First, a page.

BREADWINNERS - PHmuseum

BREADWINNERS

Lina Geoushy

2019 - Ongoing

Egypt

In a patriarchal society where men can expect to control their wives' career choices and have a final say over all household matters, a woman may go out into the world, find a job as a housekeeper, earn money, and support her whole family. However, her power and status at home may not change at all, so she ends up carrying the burden, rather than the privilege of being the sole provider.

The following excerpt from the “Understanding Masculinities 2017” UN Women report illustrates some of these tensions and how they relate to the shift that is occurring in the female-male work paradigm:

"Qualitative research reveals anxiety among men and women about shifting gender roles. Some men described women's work outside the home as a destabilizing force within the family, supplanting the husband's "natural" role as a provider. Others worried about a woman's career drawing her away from her supposedly primary role as caregiver, putting children at risk. Some women were also concerned about the risk of a male backlash against demands for gender equality, making women shoulder more burdens and responsibilities, instead"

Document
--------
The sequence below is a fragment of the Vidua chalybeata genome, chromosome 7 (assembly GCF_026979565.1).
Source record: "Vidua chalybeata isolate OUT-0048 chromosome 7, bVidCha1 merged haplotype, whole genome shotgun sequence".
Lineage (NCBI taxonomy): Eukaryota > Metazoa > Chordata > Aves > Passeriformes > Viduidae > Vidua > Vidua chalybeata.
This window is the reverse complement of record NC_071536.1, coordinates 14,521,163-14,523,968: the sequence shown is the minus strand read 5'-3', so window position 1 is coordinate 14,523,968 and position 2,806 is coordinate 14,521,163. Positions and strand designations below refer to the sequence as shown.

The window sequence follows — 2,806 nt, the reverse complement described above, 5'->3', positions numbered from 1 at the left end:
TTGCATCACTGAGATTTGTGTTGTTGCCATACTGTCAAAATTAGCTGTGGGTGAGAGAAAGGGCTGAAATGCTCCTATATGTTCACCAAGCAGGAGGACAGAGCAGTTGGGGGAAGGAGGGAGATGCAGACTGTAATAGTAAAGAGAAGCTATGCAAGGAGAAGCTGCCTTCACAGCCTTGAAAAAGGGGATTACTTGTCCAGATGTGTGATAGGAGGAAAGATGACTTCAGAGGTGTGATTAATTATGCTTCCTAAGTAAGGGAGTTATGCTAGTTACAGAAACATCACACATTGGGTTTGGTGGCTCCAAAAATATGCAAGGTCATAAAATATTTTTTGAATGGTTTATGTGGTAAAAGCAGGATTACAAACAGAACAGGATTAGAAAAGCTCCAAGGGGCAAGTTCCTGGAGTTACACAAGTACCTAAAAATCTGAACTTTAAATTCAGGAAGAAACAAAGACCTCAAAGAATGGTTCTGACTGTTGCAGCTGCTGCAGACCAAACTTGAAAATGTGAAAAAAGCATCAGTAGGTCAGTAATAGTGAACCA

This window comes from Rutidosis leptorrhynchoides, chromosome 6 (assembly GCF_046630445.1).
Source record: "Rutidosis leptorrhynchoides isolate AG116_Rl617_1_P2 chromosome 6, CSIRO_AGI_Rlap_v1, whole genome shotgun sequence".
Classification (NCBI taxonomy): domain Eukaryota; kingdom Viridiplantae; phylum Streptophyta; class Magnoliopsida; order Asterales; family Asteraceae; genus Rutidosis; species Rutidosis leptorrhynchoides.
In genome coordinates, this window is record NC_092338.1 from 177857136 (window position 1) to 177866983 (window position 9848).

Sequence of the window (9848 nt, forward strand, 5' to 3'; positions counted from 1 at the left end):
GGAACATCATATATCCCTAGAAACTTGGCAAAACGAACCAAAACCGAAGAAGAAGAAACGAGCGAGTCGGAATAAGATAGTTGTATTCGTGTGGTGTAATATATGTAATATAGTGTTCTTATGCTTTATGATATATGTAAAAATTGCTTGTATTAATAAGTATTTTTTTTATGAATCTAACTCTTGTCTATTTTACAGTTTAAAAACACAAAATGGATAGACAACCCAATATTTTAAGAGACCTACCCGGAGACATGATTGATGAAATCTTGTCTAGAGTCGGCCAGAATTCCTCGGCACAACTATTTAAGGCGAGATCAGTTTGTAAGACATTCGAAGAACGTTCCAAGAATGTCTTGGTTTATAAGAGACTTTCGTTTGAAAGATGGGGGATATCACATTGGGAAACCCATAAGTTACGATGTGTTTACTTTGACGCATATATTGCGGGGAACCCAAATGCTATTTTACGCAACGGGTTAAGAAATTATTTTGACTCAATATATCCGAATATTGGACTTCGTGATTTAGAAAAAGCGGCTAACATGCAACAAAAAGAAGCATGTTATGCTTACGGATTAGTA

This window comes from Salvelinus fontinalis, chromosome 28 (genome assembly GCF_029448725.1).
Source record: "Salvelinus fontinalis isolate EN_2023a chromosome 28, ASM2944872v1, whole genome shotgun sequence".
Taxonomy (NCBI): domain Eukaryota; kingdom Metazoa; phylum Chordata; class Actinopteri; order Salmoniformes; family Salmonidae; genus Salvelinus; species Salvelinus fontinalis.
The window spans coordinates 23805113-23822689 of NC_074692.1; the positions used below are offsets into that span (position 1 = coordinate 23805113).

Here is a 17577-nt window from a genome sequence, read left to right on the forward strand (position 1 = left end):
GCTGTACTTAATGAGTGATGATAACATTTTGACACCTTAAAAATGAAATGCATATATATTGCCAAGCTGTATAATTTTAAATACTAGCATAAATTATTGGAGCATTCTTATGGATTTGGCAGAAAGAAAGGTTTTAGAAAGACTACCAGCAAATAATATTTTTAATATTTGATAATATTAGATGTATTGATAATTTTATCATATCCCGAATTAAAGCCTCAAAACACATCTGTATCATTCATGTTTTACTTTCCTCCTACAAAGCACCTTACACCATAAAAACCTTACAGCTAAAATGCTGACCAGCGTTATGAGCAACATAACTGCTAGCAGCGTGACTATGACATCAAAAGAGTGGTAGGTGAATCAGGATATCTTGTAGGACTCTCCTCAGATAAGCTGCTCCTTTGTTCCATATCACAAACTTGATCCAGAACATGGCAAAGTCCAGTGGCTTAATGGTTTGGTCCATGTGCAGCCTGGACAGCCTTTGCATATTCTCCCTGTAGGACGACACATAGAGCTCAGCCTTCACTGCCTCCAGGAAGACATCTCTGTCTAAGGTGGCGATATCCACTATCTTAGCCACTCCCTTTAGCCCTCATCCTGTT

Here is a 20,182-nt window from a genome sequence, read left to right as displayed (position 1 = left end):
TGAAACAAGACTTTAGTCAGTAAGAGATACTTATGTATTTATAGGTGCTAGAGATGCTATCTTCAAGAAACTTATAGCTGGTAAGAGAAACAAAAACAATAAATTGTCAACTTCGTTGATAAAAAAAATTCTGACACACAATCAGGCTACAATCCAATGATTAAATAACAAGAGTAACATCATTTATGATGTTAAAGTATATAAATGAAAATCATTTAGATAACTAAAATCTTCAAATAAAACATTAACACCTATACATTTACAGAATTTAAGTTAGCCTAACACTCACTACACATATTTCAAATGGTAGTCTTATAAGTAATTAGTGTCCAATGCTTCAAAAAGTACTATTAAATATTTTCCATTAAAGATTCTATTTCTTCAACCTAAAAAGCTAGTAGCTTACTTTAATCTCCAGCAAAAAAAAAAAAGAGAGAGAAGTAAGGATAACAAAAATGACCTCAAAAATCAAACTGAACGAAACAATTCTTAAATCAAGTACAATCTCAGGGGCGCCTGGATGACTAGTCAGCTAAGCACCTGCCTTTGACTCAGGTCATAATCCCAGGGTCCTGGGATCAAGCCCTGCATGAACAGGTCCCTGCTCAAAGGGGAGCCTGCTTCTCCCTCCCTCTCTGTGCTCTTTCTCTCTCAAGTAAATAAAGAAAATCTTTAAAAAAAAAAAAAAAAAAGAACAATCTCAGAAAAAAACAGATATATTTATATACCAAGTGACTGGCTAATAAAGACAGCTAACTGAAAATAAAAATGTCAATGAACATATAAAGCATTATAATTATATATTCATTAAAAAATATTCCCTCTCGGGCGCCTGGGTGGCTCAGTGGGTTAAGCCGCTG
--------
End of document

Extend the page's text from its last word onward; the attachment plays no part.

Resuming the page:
Being a woman, documentary photographer, and having been directly impacted by these patriarchal structures, I was drawn towards capturing the strong, intelligent women who are burdened with the financial responsibilities of providing for their families while enduring the societal pressure of expected gender norms.

'Breadwinners' is a record of female housekeepers who are overlooked and relegated to the fringes of Egyptian society. In this personal project, I took a documentary and portrait approach to produce a series of portraits shedding light on and representing female housekeepers employed in homes in Cairo, Egypt. It is also a series of self-education and investigation into the impact of Egyptian culture and the prevailing power of patriarchy on these women's lives.